Tuesday, 17 October 2017

Wilderness and wildness

The Safari was full of wildness last week, everyone should try to fill themselves with wildness it's great for the soul and something that's lacking in the lives of too many people these days. Wildness isn't quite wilderness, with wildness you can be anywhere , even looking through your window at your garden - it's a state of mind, but wilderness requires a bit of remoteness.
Wilderness for us is somewhere we can't hear human noise, here in southern Scotland all we could hear was the wind, the waves,and wild sounds like the bubbling of the Curlews, the kleeping of the Oystercatchers and of course the yapping of the Barnacle Geese - all adding up to pure bliss.
This morning flock after flock of Barnacle Geese joined hundreds of others out on the mudflats where there were also a hundred or so Shelducks.
Much closer a Merlin (178) glided low over the rocks panicking a Curlew that was really far to big to be in any danger. Well beyond the action two white birds stood out among the throng of Barnacle Geese but they were in the furthest and largest flock away on the outer mudflats (isn't it always the case!). All of a oneness the whole flock took to the wing and we lost them.
A tiny proportion of the flock
without our scope the white ones were simply to far away to get any ID on but what were they? There's a few possibilities...albino/leucisic Barnacle Geese, Snow Geese or maybe just a couple of farmyard type Grey Lag Geese that had got themselves mixed up in the wrong crowd? A mystery to solve!
The weather was mild and there was a bit of passage through the morning with new Linnets on the beach, Skylarks and Meadow Pipits went overhead and a flock of about two dozen Swallows held at least one Sand Martin with them.
A second visit to RSPB Mersehead, an afternoon visit this time, was a fairly quiet affair. A Mistle Thrush on the drive to the reserve was a new species for the trip. We called into the visitor centre where the helpful lady on the desk told us there were two leucistic Barnacle Geese on the reserve last year, so we guess that's the mystery solved then!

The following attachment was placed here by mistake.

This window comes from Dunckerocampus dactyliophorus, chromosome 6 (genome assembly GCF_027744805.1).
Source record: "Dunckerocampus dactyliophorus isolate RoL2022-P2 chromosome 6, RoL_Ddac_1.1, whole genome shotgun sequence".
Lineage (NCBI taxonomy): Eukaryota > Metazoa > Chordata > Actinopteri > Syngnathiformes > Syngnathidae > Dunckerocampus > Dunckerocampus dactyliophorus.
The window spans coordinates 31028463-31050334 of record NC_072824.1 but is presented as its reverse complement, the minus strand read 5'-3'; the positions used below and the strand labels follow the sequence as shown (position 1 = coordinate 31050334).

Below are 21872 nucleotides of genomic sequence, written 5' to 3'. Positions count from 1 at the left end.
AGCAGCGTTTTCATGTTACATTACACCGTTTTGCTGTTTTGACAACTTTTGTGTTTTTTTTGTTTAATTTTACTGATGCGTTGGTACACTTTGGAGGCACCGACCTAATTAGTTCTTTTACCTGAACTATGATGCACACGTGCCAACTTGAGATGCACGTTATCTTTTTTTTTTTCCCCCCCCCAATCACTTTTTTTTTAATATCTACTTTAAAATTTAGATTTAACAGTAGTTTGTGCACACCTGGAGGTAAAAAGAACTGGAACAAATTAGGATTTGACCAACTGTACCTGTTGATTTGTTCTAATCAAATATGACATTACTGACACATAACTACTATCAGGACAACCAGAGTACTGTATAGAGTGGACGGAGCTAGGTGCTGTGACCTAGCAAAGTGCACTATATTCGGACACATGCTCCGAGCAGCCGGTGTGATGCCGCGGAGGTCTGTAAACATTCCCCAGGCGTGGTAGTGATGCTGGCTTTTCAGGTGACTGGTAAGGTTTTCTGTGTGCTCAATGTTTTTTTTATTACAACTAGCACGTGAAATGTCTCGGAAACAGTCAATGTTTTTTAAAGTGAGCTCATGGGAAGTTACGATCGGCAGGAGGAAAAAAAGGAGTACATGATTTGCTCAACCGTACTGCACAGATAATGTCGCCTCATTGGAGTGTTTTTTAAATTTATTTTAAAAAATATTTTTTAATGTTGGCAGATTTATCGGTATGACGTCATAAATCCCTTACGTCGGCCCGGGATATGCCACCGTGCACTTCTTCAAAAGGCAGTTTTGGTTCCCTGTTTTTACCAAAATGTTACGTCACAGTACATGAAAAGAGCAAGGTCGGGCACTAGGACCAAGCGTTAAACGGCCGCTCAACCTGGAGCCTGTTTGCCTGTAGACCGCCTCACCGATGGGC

The sky was full of geese again with Barnacles Geese, Pink Footed Geese and some Canada Geese sat on the wetland.
We walked down to the beach through the scratty trees, there wasn't much on the beach this time but turning back we saw a Great Crested Woodpecker high in one of the dead trees.
A Chiffchaff was in the trees too. When the geese were nowhere to be heard the soundtrack to the day was the thin calls of numerous Goldcrests and Robins. A Coal Tit was briefly seen in the woods too, while down on the water in front of the hide there was a family of three Little Grebes.
Hundreds of Pink Footed Geese appeared out of the low cloud over the high mountain, Criffel, at the back of the reserve. More Barnacle Geese came in too, what a fantastic sight and sound to witness. They dropped on to one of the paddocks where four Roe Deer were grazing - an awesome spectacle of wilderness. Earlier we'd only seen one of the deer, a buck.
A Red Admiral was again nectaring on Ivy flowers along the trackside hedge. At the pool there were lots of Wigeon and probably many more hidden in the dense rushes, far more than we noticed the previous day so perhaps fresh in overnight, 15 Snipe had a quick fly round too.
Another mild morning, calm and clear. In all our years of seeing Cormorants we can't ever remember it being so quiet that we were able to hear their wingbeats - a little like the sounds a Mute Swan's wings make but much quieter. Back out on the beach we walked down to our goose watching spot. It was so clear that the Isle of Man was poking it out in the distance.